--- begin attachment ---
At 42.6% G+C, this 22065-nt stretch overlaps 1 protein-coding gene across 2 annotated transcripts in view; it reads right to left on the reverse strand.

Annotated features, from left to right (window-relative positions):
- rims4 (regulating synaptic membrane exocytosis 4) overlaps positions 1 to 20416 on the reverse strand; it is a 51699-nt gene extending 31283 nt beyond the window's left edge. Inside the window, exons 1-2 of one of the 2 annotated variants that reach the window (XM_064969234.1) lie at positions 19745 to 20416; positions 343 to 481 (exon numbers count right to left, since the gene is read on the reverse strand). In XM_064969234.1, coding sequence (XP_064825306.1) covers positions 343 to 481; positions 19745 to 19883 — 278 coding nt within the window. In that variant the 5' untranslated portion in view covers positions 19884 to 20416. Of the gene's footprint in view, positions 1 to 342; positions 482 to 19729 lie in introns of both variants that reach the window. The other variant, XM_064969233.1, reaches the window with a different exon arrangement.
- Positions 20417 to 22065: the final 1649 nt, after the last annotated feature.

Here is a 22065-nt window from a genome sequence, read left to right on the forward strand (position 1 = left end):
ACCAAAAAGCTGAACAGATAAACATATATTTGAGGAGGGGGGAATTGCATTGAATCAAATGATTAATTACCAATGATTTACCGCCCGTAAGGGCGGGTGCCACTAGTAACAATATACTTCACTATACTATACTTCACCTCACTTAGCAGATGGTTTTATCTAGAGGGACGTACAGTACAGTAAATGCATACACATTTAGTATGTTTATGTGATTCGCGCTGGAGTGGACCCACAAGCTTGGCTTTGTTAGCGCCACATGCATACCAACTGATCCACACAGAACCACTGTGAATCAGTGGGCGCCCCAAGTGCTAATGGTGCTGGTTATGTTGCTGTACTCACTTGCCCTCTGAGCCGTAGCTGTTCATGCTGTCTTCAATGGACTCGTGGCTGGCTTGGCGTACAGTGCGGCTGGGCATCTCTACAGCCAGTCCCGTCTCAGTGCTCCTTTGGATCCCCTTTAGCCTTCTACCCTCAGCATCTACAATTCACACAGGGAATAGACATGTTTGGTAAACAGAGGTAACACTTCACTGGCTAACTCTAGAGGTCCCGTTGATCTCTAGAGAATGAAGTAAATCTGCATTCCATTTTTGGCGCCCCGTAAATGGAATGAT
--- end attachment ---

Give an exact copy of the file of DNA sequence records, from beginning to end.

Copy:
At 42.6% G+C, this 22065-nt stretch overlaps 1 protein-coding gene across 2 annotated transcripts in view; it reads right to left on the reverse strand.

Annotated features, from left to right (window-relative positions):
- rims4 (regulating synaptic membrane exocytosis 4) overlaps positions 1 to 20416 on the reverse strand; it is a 51699-nt gene extending 31283 nt beyond the window's left edge. Inside the window, exons 1-2 of one of the 2 annotated variants that reach the window (XM_064969234.1) lie at positions 19745 to 20416; positions 343 to 481 (exon numbers count right to left, since the gene is read on the reverse strand). In XM_064969234.1, coding sequence (XP_064825306.1) covers positions 343 to 481; positions 19745 to 19883 — 278 coding nt within the window. In that variant the 5' untranslated portion in view covers positions 19884 to 20416. Of the gene's footprint in view, positions 1 to 342; positions 482 to 19729 lie in introns of both variants that reach the window. The other variant, XM_064969233.1, reaches the window with a different exon arrangement.
- Positions 20417 to 22065: the final 1649 nt, after the last annotated feature.

Here is a 22065-nt window from a genome sequence, read left to right on the forward strand (position 1 = left end):
ACCAAAAAGCTGAACAGATAAACATATATTTGAGGAGGGGGGAATTGCATTGAATCAAATGATTAATTACCAATGATTTACCGCCCGTAAGGGCGGGTGCCACTAGTAACAATATACTTCACTATACTATACTTCACCTCACTTAGCAGATGGTTTTATCTAGAGGGACGTACAGTACAGTAAATGCATACACATTTAGTATGTTTATGTGATTCGCGCTGGAGTGGACCCACAAGCTTGGCTTTGTTAGCGCCACATGCATACCAACTGATCCACACAGAACCACTGTGAATCAGTGGGCGCCCCAAGTGCTAATGGTGCTGGTTATGTTGCTGTACTCACTTGCCCTCTGAGCCGTAGCTGTTCATGCTGTCTTCAATGGACTCGTGGCTGGCTTGGCGTACAGTGCGGCTGGGCATCTCTACAGCCAGTCCCGTCTCAGTGCTCCTTTGGATCCCCTTTAGCCTTCTACCCTCAGCATCTACAATTCACACAGGGAATAGACATGTTTGGTAAACAGAGGTAACACTTCACTGGCTAACTCTAGAGGTCCCGTTGATCTCTAGAGAATGAAGTAAATCTGCATTCCATTTTTGGCGCCCCGTAAATGGAATGAT